This is my first contribution to Charleston Moms Blog and in the interest of full disclosure, my eight-year-old ran away today. Yup. He packed a cooler with a box of gluten-free granola bars, four apples and two 20 oz. Nalgene bottles of water. (At least he was thinking healthy.) He then put it in a rolling suitcase to make the journey easier. I found him, out of our neighborhood, a little while later. He looked a bit relieved, jumped in the car, and asked, “Mom, do you think this was idiotic?” To which I replied, “Wellll, I think you needed a better plan.” But I think I was talking to myself.
Ladies, do you feel like you are barely keeping your head above water? Like, at least once a day, you fail at something… miserably? Like you should be the one running away? Like, at some point, someone is going to call your bluff and realize you have no idea what you are doing? Most days I feel like I’m one step away from creating disaster, or being discovered, or maybe even monumental success.
The worst part of this whole debacle was not that my child ran away. I did not have one guilty feeling about being a terrible mom. I was not worried about him being abducted or getting lost. All I could think was, “what if someone I know sees him?” I was more concerned about being judged than the safety of my child. Something is wrong with that.
I realize part of this is my issue, but don’t you think we as moms need to BACK OFF?! Seriously. We can have our opinions, share them, differ…and still not judge. I can offer encouragement and a fresh perspective without making another mama feel like she has screwed up the next seven generations. I have been thinking about some things we can do differently as moms though.
How do we stop the judgments?
- Only offer advice when asked- There are just some things that are not crucial enough to make your business. Most of the time, we do not need to step in, unless we are asked. Is your mini-van better than hers? Or your brand of organic baby food superior? Or your ob/gyn the best on the planet? Maybe. But just wait until you are asked. There is no quicker way to make someone feel judged than having her choices scrutinized. And, if/ when you are asked, know that is is ok to say, “I don’t know.” Being honest is so important in every relationship.
- Speak from a place of experience- Let’s be honest, no one likes a know-it-all. The thing about one of those, is usually, they don’t know-it-all. A good, non-judgmental friend speaks only what she knows. Maybe you have a child with autism, or you have dealt with postpartum depression. Maybe you have a great birthday party idea, or you are in the process of scoping out assisted living facilities for an ailing parent. Whatever the case, share YOUR story and where you’ve been on YOUR journey.
- Be a learner- We, as women, need to listen better. Every one of us has a story. We do not walk through our lives without gaining knowledge to share with others. We need to be the “other” that hears and learns from each story. If we are busy “having it all figured out,” not only do we miss out, but that other woman’s moment goes unnoticed. And we judge. If we do not take a moment to sit with another, right where she is, judgment creeps in and drives a wedge.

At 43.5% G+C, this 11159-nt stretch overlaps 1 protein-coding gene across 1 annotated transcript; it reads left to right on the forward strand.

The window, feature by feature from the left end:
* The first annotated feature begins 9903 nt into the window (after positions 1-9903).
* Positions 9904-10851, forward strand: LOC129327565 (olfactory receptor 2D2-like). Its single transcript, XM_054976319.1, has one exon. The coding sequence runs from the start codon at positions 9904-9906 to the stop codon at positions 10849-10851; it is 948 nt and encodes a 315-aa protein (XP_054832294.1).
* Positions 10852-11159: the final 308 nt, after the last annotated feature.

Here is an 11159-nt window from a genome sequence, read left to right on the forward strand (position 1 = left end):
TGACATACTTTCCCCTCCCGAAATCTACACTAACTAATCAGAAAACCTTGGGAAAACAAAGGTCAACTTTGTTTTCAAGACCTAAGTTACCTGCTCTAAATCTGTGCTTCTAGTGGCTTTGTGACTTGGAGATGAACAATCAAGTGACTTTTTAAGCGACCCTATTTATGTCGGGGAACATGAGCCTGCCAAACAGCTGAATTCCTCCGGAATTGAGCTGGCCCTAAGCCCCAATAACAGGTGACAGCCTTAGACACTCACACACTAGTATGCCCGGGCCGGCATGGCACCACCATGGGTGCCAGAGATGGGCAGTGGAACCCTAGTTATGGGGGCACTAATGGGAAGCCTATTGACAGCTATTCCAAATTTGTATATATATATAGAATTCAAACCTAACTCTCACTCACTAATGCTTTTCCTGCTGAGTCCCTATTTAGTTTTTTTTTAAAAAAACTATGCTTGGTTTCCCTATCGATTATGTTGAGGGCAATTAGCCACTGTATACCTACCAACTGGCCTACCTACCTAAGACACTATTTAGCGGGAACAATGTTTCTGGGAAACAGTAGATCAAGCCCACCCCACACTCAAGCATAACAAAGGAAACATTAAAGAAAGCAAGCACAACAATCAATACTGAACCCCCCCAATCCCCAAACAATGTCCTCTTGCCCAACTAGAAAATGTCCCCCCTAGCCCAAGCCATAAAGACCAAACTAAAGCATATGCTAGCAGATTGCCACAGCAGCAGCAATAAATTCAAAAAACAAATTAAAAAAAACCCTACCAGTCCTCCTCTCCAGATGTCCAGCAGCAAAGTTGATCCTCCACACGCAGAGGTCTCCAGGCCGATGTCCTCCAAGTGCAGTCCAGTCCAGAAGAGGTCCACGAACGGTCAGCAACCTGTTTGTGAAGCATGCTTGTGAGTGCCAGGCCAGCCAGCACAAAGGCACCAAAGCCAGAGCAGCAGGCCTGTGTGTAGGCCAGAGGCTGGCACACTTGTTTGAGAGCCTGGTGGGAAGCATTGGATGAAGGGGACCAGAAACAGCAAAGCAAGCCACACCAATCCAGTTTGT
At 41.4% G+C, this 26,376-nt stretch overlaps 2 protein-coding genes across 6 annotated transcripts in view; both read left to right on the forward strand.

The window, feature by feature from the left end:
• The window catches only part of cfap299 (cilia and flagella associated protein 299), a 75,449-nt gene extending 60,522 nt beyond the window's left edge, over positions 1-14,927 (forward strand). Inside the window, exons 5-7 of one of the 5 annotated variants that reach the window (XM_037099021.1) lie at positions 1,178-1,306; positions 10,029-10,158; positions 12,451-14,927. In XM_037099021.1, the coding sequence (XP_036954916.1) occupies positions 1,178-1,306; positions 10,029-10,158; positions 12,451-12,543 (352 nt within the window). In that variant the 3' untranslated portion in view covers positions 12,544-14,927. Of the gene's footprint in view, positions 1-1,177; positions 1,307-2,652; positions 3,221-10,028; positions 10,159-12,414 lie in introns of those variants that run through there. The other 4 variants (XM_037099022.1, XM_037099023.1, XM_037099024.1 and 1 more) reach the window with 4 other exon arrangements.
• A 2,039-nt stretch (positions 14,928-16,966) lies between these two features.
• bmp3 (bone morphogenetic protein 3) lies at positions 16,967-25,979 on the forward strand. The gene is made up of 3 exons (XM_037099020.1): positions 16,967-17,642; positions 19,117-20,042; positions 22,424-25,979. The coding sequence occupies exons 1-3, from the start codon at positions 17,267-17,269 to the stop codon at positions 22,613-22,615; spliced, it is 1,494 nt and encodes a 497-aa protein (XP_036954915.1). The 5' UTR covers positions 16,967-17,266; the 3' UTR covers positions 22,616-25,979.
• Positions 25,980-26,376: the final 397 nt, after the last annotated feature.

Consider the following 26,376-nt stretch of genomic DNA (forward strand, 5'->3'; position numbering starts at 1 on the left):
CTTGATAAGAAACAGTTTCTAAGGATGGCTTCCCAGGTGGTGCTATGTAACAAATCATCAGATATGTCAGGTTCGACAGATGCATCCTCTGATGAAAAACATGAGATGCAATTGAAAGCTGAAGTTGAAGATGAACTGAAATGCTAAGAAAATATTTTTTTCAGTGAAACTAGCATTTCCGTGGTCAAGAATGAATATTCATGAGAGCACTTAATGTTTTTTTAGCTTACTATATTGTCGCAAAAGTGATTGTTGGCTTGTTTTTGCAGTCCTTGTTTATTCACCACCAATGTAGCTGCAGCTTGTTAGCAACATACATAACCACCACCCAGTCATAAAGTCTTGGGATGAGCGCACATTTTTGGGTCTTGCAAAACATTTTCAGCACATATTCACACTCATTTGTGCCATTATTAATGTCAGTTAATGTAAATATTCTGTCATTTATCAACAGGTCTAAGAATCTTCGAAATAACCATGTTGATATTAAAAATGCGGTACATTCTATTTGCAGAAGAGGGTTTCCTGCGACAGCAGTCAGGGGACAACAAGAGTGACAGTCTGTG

- Know when to step in- One of the worst feelings is, “I saw she was struggling and didn’t say anything.” We have all had situations when we have kept our mouths shut for fear of saying the wrong thing. I have four friends that I affectionately call “my bridesmaids.” They are great listeners and learners. But they know exactly when enough is enough. These girls know when it is time for them to talk or question my choices. Or even question my state-of-mind. I feel quite sure, for better or worse, nothing will be left off the table with these ladies. And if I ever feel judged, it’s my fault. Everything that we speak to one another is out of love.
- Have enough relational collateral- Part of why it all works so well with “my bridesmaids” is that we have put in the time with one another. We have walked through death and birth, celebrations and tears. The more investment you have in a person’s life, the deeper the well you have to draw from. In other words, you can say harder, and more direct, things the more involved you have been in each other’s lives. Don’t try to coach a random woman at McDonald’s about breastfeeding. That, my friend, is judgement.
- Love in spite of the decision- Oh, how hard it can be to have a long-lasting relationship… been asked your opinion…spent hours and hours listening…and STILL have a friend make a choice you feel is not the best for them. Being able to love and accept the person, apart from their decision, comes from a place of maturity and self-confidence. We have to separate ourselves from the advice we give. (Wow! This is really hard to write in the midst of parental struggle. I am taking in my words right now.) This can even include loving the stranger in the grocery store line, as you check out what they have put in their basket. (Come on! You know you’ve done it!) You don’t know the whole story. We can appreciate them apart from 4 two-liters of soda and two bags of cookies.
Being a mom, a wife, a sister, a daughter, or a friend is hard enough. We need each other just to get through Wednesday, much less 83 years. What can we do to lighten someone’s load today? Maybe, just maybe, her eight-year-old has run away from home in a fit of manipulation and she needs encouragement, not a disapproving glance. Or her fourth round of IVF hasn’t worked and she needs a tissue, not advice. Or maybe, she gave her kids ice cream for dinner, just because, and she wants you to join in and not suggest a gourmet meal. Our words and our actions have the power of life and death. This year, let’s be life bringers.